Robinson declined to name which other companies the group is pursuing, saying their strategy is to give corporations a chance to withdraw from ALEC before escalating the issue publicly.
Sometimes a cartoon can explain things that words just can't. This one, for example:

Where does the buck stop? Let's just call it like it is. The responsibility falls squarely on the shoulders of our elected officials who have decided that it's more expedient to go along with the gun lobby than try to fight them. They have decided that even mentioning the word "gun" in an election cycle is forbidden. Don't mess with the guys with the guns. They can make a lot of trouble. Never mind that they represent a minority of Americans. They also represent a culture unique to American where spree shootings and school shootings ( sometimes the same) occur on a regular basis with little or no examination of why or what can be done. Any attempts to change laws get drowned out by the gun rights extremists and also by the media who have also been fooled into thinking talking about guns just cannot happen. What kind of country are we when common sense is drowned out by big lobby groups  and corporate influence? Er ah, what am I saying? That is our country today. Not only about guns but so many other issues. But I digress.

We can do something about this. We will do something about this. Elected leaders can and will be held responsible for their votes on gun laws. And not just by the NRA who gives letter grades to our leaders who run scared in some cases from the very organization who has fooled them. As President George W. Bush famously said:

Oops. His getting this one wrong is just a prime example of our nation's problems. If we just sit back and allow the continual and daily carnage on our nation's streets and in our homes, we will be fooled too many times. And don't sit back and think this can't happen to you. I never thought it would happen in my family either. Nor did the many others of us for whom a gunshot changed our own lives and took a loved one from us or left them with life long debilitating injuries. This is no time for fools. This is no time for foolishness. This is not time for running away from responsibility and accountability. Where does the buck stop? In your home? At a school where your child could be the next victim? At a restaurant where you are eating on an average day? On a rainy night when your teen-aged ( or even adult) son is walking around doing nothing wrong? Check out this story about a Florida white man walking too fast on a street and being confronted by a black man with a gun because he was walking too fast behind the man? The writer wonders if the Stand Your Ground law is good for business or good for anyone for that matter:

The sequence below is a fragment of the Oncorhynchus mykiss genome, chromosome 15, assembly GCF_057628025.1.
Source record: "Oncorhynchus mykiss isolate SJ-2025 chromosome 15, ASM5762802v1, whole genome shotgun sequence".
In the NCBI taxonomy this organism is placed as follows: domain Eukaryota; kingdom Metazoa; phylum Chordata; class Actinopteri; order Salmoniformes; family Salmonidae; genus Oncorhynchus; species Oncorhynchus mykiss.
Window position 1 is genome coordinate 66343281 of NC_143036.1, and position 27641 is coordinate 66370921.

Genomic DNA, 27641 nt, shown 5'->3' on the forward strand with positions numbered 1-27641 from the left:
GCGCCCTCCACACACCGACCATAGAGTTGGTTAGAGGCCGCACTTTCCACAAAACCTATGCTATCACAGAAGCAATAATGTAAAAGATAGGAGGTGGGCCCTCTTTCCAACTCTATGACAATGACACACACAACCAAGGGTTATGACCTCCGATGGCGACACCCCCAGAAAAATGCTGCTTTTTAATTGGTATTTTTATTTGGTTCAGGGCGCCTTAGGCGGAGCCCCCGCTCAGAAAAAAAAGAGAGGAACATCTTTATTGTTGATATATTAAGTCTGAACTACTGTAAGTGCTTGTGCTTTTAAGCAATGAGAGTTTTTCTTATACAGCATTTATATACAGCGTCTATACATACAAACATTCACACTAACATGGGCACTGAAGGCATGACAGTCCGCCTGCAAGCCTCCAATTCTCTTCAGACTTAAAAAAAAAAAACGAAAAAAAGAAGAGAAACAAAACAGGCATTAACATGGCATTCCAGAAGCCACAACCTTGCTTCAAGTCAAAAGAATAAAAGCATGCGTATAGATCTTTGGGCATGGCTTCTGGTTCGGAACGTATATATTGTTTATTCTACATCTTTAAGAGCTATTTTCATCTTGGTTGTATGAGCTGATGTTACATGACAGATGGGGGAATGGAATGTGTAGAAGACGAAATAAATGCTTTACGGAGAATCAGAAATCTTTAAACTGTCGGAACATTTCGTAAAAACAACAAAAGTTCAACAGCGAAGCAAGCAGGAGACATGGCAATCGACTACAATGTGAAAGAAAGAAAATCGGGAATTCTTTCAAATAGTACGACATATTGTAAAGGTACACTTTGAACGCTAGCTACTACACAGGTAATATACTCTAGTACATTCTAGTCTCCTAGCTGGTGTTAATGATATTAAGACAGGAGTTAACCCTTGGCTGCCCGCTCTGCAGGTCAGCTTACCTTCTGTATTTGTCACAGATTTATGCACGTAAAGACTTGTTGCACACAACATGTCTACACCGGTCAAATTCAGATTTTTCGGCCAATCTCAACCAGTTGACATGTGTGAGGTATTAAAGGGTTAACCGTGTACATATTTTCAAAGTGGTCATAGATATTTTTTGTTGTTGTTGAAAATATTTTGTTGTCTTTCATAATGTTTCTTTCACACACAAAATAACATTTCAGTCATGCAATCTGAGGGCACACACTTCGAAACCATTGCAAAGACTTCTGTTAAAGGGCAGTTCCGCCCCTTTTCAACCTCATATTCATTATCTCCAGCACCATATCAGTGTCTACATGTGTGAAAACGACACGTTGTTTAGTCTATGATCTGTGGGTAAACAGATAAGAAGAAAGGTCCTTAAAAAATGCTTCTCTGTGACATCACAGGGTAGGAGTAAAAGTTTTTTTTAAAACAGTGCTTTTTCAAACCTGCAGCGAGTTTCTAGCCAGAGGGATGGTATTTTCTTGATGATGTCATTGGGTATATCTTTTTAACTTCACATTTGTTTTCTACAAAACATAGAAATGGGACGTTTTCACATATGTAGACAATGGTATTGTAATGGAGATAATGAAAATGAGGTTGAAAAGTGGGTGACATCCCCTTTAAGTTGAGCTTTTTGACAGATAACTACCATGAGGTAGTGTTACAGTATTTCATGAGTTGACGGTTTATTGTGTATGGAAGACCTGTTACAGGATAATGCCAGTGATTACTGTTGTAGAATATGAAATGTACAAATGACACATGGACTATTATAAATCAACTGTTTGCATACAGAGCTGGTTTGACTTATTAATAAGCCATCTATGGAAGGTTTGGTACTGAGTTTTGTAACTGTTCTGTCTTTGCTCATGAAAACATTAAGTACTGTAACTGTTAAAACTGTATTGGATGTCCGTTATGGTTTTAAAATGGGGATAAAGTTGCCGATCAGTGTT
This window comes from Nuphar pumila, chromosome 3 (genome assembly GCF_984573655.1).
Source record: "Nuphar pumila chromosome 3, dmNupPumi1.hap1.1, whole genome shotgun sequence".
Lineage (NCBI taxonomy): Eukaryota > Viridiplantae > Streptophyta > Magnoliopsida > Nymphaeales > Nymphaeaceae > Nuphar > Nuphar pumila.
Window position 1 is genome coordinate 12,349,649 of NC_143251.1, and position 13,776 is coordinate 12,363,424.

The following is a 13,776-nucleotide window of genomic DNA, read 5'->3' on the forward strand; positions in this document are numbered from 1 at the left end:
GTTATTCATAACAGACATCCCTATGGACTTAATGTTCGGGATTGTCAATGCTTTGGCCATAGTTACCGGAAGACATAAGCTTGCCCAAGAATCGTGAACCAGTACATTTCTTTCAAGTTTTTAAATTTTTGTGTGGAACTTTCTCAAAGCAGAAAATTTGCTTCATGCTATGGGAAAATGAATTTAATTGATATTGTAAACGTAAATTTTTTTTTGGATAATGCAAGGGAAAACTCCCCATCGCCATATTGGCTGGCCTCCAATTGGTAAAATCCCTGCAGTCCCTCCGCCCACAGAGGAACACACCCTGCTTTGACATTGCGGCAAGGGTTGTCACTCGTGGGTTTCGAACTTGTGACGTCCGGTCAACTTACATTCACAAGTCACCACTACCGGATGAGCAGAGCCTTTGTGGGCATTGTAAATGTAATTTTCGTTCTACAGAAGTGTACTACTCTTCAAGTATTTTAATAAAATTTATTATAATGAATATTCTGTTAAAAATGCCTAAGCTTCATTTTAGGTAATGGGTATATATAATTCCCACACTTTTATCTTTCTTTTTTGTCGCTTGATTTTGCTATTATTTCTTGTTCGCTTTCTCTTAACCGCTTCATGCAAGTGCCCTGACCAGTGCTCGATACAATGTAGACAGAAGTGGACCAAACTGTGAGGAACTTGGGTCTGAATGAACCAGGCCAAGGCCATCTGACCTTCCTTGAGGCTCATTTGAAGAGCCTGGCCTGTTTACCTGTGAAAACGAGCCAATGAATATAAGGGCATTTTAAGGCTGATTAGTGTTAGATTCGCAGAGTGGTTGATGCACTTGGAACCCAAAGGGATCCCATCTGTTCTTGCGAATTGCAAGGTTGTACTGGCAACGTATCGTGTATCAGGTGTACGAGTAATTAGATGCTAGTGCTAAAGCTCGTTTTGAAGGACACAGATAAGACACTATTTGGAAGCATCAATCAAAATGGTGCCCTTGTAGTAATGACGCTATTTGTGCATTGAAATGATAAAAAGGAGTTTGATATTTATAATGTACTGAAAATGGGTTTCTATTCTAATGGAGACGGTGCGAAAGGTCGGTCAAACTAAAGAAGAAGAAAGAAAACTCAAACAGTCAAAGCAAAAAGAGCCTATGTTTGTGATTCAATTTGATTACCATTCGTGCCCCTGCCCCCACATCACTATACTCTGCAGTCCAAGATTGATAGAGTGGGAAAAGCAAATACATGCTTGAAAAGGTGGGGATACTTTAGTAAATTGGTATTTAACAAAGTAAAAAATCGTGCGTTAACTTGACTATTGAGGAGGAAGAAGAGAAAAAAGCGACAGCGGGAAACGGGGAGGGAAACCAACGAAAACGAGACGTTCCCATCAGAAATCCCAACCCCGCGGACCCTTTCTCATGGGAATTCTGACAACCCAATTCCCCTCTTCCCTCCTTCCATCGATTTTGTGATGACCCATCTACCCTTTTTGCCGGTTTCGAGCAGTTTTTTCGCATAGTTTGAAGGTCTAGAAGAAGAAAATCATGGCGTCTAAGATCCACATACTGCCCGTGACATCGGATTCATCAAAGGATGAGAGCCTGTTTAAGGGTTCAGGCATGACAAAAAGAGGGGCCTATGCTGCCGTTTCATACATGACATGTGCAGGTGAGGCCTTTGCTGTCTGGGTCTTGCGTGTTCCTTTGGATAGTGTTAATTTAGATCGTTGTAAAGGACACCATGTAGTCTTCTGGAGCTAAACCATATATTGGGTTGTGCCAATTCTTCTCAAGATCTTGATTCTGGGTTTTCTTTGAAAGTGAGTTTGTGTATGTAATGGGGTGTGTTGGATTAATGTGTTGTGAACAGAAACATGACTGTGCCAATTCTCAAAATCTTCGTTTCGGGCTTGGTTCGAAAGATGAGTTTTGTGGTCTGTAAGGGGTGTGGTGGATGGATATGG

But the young man, who is my son, was just walking home from his classes at Valencia College. To be sure, he was power-walking. But that’s because he was tired, hot and just wanted to get home, thinking about what he would cook for dinner that night for his family.
Fortunately, this situation did not end in tragedy, as did the Trayvon Martin case.
As my son quickly walked up behind him, the older man whirled around and pointed his gun in Jason’s face, screaming obscenities at him. But in the midst of his rant, instead of shooting, he bellowed, “Why are you following me?”
And then, thankfully, he gave my son a chance to answer: “I’m just walking home from school. See? The school is right there. I’m just going home to see my kids.”
At that point, the two just stood there, looking at each other. Then the older man lowered his gun. My son edged his way around the man. And then ran home.
In Florida, I believe it was perfectly legal for that man to pull a gun because he felt threatened. In fact, if I understand Florida’s “Stand Your Ground” law correctly, he also legally could have killed my son. Because he genuinely felt threatened.
What kind of communities do we want? Do we want everyone to be so afraid of someone walking towards them or walking fast that they believe it is threatening and they can shoot them? This paranoia and fear is just not good for anyone. Who will be next? What will it take? Dan Gross, President of the Brady Campaign has made it clear that, not only is the NRA the problem, but is responsible for pushing laws that allow many people who shouldn't be able to carry loaded guns carry them anyway into every nook and cranny of our country. The mentality of carrying loaded guns everywhere has seeped, unwanted by most, into our culture. Thus was George Zimmerman carrying a gun the night of February 26th when he shot Trayvon Martin. Zimmerman should not have been carrying while on that neighborhood watch. Because he was, one teen is dead and Zimmerman will most likely face consequences for his actions.

This is a Holy week for many. Easter and Passover celebrations will happen all over the world. It is a time for reflection and hope. No matter your faith or whether you participate in a faith community at all, I think we can all agree that non-violence is a better way of life. Faith communities espouse non-violence. We can all agree that there is too much violence all over the world, some of it actually coming from religious beliefs, unfortunately. Human nature seems bent on the destruction of others. That doesn't mean we should sit back and do nothing about it. Most of us agree that in America, we have a problem. There are too many victims of gun violence. This is unacceptable and should be a clarion call to get busy and do something to prevent the daily human tragedy all around us. Where is common sense?

Apparently I am not the only one thinking along the same line about holding the NRA responsible for the lax gun laws in our country. This blog by Josh Sugarman of the Violence Policy Center talks about the gun industry, their advertising to make people want ( and need) to buy their guns and the laws that have allowed for more people to buy more guns and carry them in more places: